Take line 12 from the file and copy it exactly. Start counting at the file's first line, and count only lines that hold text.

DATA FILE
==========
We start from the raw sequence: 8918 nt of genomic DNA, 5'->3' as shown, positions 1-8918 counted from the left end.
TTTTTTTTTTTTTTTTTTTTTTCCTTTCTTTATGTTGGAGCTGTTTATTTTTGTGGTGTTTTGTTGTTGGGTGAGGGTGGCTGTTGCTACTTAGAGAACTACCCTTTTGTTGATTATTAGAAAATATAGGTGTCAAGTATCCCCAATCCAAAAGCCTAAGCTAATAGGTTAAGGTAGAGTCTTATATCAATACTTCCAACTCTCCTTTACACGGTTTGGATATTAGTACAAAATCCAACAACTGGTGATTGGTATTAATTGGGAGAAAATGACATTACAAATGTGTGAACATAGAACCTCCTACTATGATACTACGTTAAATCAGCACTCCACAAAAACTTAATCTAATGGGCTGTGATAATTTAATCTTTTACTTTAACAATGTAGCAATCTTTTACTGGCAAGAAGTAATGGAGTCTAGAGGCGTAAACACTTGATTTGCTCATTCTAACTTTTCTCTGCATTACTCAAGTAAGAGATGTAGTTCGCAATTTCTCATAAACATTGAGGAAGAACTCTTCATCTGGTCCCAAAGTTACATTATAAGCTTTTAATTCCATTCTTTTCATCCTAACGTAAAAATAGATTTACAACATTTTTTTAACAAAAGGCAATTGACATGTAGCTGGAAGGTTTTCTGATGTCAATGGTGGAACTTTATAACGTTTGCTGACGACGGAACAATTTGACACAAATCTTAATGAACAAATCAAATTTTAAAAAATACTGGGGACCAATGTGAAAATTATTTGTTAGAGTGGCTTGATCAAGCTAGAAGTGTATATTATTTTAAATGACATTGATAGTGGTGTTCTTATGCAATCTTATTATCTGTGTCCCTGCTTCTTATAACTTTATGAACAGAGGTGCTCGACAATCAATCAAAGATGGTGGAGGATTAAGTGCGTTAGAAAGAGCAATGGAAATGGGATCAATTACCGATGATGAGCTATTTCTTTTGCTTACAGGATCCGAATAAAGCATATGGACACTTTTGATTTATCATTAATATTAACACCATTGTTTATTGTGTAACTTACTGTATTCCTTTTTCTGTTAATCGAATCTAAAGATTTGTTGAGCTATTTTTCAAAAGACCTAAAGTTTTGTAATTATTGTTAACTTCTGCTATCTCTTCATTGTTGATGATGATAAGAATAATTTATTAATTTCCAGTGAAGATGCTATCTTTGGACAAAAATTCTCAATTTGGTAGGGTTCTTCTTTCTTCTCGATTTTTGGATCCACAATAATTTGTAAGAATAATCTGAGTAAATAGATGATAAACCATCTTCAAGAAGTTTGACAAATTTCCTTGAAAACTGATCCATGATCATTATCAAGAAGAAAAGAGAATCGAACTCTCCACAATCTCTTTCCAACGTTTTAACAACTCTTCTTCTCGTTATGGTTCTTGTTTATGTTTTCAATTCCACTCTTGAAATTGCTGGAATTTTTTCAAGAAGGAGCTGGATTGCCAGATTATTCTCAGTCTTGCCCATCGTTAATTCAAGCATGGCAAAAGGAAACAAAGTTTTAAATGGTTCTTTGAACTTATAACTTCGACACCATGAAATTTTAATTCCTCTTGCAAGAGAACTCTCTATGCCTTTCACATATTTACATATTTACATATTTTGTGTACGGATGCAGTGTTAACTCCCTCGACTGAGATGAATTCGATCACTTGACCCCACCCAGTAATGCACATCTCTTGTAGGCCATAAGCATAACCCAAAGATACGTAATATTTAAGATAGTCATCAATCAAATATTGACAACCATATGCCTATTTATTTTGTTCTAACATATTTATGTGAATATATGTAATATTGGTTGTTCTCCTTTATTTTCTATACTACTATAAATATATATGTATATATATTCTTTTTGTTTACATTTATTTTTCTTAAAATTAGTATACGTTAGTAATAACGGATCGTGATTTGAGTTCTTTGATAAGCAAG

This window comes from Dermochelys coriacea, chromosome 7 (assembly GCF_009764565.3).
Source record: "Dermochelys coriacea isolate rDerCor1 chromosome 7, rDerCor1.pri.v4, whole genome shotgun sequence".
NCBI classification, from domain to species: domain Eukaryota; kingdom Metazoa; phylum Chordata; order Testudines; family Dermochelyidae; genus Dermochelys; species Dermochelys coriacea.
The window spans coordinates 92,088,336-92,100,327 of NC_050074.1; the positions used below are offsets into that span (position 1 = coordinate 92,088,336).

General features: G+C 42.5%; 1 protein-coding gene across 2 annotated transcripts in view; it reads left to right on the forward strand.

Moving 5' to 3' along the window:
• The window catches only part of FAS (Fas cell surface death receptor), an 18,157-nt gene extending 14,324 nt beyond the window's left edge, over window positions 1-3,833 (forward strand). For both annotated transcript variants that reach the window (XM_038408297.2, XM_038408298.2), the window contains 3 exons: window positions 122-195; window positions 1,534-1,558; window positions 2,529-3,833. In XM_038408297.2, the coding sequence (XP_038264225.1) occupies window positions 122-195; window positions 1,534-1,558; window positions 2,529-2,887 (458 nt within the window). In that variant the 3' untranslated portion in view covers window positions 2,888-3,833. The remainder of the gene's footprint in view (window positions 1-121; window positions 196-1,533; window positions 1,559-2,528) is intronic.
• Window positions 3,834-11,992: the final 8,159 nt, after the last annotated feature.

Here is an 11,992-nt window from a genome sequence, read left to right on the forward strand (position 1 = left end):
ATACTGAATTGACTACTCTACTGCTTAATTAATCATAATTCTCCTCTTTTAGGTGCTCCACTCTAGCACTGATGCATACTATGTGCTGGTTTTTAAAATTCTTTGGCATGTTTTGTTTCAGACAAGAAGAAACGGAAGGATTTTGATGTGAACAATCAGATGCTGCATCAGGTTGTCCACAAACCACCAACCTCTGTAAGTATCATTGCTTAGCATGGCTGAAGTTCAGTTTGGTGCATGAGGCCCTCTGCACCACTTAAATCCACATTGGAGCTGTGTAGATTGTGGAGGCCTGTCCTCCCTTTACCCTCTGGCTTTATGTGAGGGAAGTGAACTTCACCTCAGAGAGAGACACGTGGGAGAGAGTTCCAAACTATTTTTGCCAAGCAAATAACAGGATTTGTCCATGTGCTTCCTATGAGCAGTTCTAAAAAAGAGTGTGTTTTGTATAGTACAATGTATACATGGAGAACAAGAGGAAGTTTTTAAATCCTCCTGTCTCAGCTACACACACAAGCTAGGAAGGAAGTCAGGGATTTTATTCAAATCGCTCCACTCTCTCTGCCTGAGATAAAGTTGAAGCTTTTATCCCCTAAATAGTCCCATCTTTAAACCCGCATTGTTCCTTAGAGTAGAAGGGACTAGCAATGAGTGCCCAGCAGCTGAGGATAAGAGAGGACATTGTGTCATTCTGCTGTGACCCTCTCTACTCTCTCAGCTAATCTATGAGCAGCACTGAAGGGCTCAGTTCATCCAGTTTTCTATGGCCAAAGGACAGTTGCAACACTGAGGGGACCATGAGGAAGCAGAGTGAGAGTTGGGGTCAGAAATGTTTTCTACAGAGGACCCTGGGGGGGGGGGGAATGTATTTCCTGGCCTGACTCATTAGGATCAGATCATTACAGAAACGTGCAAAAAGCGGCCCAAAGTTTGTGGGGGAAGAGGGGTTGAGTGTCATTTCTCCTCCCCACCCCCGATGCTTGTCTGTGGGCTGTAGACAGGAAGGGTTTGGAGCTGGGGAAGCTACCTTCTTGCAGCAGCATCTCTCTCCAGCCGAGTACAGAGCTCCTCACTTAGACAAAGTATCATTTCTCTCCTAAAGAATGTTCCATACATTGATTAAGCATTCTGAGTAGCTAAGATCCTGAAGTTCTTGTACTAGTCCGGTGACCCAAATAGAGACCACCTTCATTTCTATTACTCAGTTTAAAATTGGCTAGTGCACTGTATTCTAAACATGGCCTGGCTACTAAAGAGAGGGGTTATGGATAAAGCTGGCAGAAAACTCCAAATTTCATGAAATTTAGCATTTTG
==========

ATACTGAATTGACTACTCTACTGCTTAATTAATCATAATTCTCCTCTTTTAGGTGCTCCACTCTAGCACTGATGCATACTATGTGCTGGTTTTTAAAATTCTTTGGCATGTTTTGTTTCAGACAAGAAGAAACGGAAGGATTTTGATGTGAACAATCAGATGCTGCATCAGGTTGTCCACAAACCACCAACCTCTGTAAGTATCATTGCTTAGCATGGCTGAAGTTCAGTTTGGTGCATGAGGCCCTCTGCACCACTTAAATCCACATTGGAGCTGTGTAGATTGTGGAGGCCTGTCCTCCCTTTACCCTCTGGCTTTATGTGAGGGAAGTGAACTTCACCTCAGAGAGAGACACGTGGGAGAGAGTTCCAAACTATTTTTGCCAAGCAAATAACAGGATTTGTCCATGTGCTTCCTATGAGCAGTTCTAAAAAAGAGTGTGTTTTGTATAGTACAATGTATACATGGAGAACAAGAGGAAGTTTTTAAATCCTCCTGTCTCAGCTACACACACAAGCTAGGAAGGAAGTCAGGGATTTTATTCAAATCGCTCCACTCTCTCTGCCTGAGATAAAGTTGAAGCTTTTATCCCCTAAATAGTCCCATCTTTAAACCCGCATTGTTCCTTAGAGTAGAAGGGACTAGCAATGAGTGCCCAGCAGCTGAGGATAAGAGAGGACATTGTGTCATTCTGCTGTGACCCTCTCTACTCTCTCAGCTAATCTATGAGCAGCACTGAAGGGCTCAGTTCATCCAGTTTTCTATGGCCAAAGGACAGTTGCAACACTGAGGGGACCATGAGGAAGCAGAGTGAGAGTTGGGGTCAGAAATGTTTTCTACAGAGGACCCTGGGGGGGGGGGGAATGTATTTCCTGGCCTGACTCATTAGGATCAGATCATTACAGAAACGTGCAAAAAGCGGCCCAAAGTTTGTGGGGGAAGAGGGGTTGAGTGTCATTTCTCCTCCCCACCCCCGATGCTTGTCTGTGGGCTGTAGACAGGAAGGGTTTGGAGCTGGGGAAGCTACCTTCTTGCAGCAGCATCTCTCTCCAGCCGAGTACAGAGCTCCTCACTTAGACAAAGTATCATTTCTCTCCTAAAGAATGTTCCATACATTGATTAAGCATTCTGAGTAGCTAAGATCCTGAAGTTCTTGTACTAGTCCGGTGACCCAAATAGAGACCACCTTCATTTCTATTACTCAGTTTAAAATTGGCTAGTGCACTGTATTCTAAACATGGCCTGGCTACTAAAGAGAGGGGTTATGGATAAAGCTGGCAGAAAACTCCAAATTTCATGAAATTTAGCATTTTG